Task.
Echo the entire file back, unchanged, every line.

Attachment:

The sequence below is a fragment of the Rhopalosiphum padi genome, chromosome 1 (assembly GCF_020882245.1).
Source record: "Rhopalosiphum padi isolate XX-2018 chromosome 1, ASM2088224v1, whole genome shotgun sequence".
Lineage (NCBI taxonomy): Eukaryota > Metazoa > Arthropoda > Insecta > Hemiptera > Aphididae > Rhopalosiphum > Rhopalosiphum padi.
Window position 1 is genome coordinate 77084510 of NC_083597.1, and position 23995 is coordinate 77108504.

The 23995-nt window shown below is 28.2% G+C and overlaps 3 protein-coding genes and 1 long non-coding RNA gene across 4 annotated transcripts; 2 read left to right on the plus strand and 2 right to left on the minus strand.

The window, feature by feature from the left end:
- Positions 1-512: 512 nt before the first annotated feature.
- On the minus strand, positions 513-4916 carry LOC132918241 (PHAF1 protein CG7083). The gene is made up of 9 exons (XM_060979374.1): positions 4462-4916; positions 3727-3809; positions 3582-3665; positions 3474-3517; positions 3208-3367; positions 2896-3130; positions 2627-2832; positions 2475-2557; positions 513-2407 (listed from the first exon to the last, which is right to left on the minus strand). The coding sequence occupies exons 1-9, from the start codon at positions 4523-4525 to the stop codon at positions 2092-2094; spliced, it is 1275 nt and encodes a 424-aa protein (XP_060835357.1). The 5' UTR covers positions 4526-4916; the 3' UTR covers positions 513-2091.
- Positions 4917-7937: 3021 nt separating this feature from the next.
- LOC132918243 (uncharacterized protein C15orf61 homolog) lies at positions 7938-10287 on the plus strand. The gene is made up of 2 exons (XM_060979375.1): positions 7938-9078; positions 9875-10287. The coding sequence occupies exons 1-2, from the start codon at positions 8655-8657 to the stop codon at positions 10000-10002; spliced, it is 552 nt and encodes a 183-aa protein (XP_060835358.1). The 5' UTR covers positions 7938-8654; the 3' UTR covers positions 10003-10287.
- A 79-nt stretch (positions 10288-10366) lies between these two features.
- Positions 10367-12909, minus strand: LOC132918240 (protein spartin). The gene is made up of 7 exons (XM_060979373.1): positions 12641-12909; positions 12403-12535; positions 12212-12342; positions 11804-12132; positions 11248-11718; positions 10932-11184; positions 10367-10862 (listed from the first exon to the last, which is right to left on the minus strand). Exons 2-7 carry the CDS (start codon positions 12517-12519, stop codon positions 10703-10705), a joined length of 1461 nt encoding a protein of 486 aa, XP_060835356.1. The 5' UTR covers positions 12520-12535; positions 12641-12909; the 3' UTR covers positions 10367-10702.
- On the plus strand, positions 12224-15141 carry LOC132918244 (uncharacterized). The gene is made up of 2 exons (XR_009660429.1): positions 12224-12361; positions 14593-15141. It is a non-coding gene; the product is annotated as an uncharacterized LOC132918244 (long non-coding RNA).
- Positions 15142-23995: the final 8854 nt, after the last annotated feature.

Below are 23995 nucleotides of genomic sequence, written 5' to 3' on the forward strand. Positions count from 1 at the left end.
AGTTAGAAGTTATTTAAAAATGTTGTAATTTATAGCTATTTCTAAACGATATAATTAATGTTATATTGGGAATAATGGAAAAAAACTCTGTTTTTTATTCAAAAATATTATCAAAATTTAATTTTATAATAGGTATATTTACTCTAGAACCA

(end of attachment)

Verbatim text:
The sequence below is a fragment of the Rhopalosiphum padi genome, chromosome 1 (assembly GCF_020882245.1).
Source record: "Rhopalosiphum padi isolate XX-2018 chromosome 1, ASM2088224v1, whole genome shotgun sequence".
Lineage (NCBI taxonomy): Eukaryota > Metazoa > Arthropoda > Insecta > Hemiptera > Aphididae > Rhopalosiphum > Rhopalosiphum padi.
Window position 1 is genome coordinate 77084510 of NC_083597.1, and position 23995 is coordinate 77108504.

The 23995-nt window shown below is 28.2% G+C and overlaps 3 protein-coding genes and 1 long non-coding RNA gene across 4 annotated transcripts; 2 read left to right on the plus strand and 2 right to left on the minus strand.

The window, feature by feature from the left end:
- Positions 1-512: 512 nt before the first annotated feature.
- On the minus strand, positions 513-4916 carry LOC132918241 (PHAF1 protein CG7083). The gene is made up of 9 exons (XM_060979374.1): positions 4462-4916; positions 3727-3809; positions 3582-3665; positions 3474-3517; positions 3208-3367; positions 2896-3130; positions 2627-2832; positions 2475-2557; positions 513-2407 (listed from the first exon to the last, which is right to left on the minus strand). The coding sequence occupies exons 1-9, from the start codon at positions 4523-4525 to the stop codon at positions 2092-2094; spliced, it is 1275 nt and encodes a 424-aa protein (XP_060835357.1). The 5' UTR covers positions 4526-4916; the 3' UTR covers positions 513-2091.
- Positions 4917-7937: 3021 nt separating this feature from the next.
- LOC132918243 (uncharacterized protein C15orf61 homolog) lies at positions 7938-10287 on the plus strand. The gene is made up of 2 exons (XM_060979375.1): positions 7938-9078; positions 9875-10287. The coding sequence occupies exons 1-2, from the start codon at positions 8655-8657 to the stop codon at positions 10000-10002; spliced, it is 552 nt and encodes a 183-aa protein (XP_060835358.1). The 5' UTR covers positions 7938-8654; the 3' UTR covers positions 10003-10287.
- A 79-nt stretch (positions 10288-10366) lies between these two features.
- Positions 10367-12909, minus strand: LOC132918240 (protein spartin). The gene is made up of 7 exons (XM_060979373.1): positions 12641-12909; positions 12403-12535; positions 12212-12342; positions 11804-12132; positions 11248-11718; positions 10932-11184; positions 10367-10862 (listed from the first exon to the last, which is right to left on the minus strand). Exons 2-7 carry the CDS (start codon positions 12517-12519, stop codon positions 10703-10705), a joined length of 1461 nt encoding a protein of 486 aa, XP_060835356.1. The 5' UTR covers positions 12520-12535; positions 12641-12909; the 3' UTR covers positions 10367-10702.
- On the plus strand, positions 12224-15141 carry LOC132918244 (uncharacterized). The gene is made up of 2 exons (XR_009660429.1): positions 12224-12361; positions 14593-15141. It is a non-coding gene; the product is annotated as an uncharacterized LOC132918244 (long non-coding RNA).
- Positions 15142-23995: the final 8854 nt, after the last annotated feature.

Below are 23995 nucleotides of genomic sequence, written 5' to 3' on the forward strand. Positions count from 1 at the left end.
AGTTAGAAGTTATTTAAAAATGTTGTAATTTATAGCTATTTCTAAACGATATAATTAATGTTATATTGGGAATAATGGAAAAAAACTCTGTTTTTTATTCAAAAATATTATCAAAATTTAATTTTATAATAGGTATATTTACTCTAGAACCA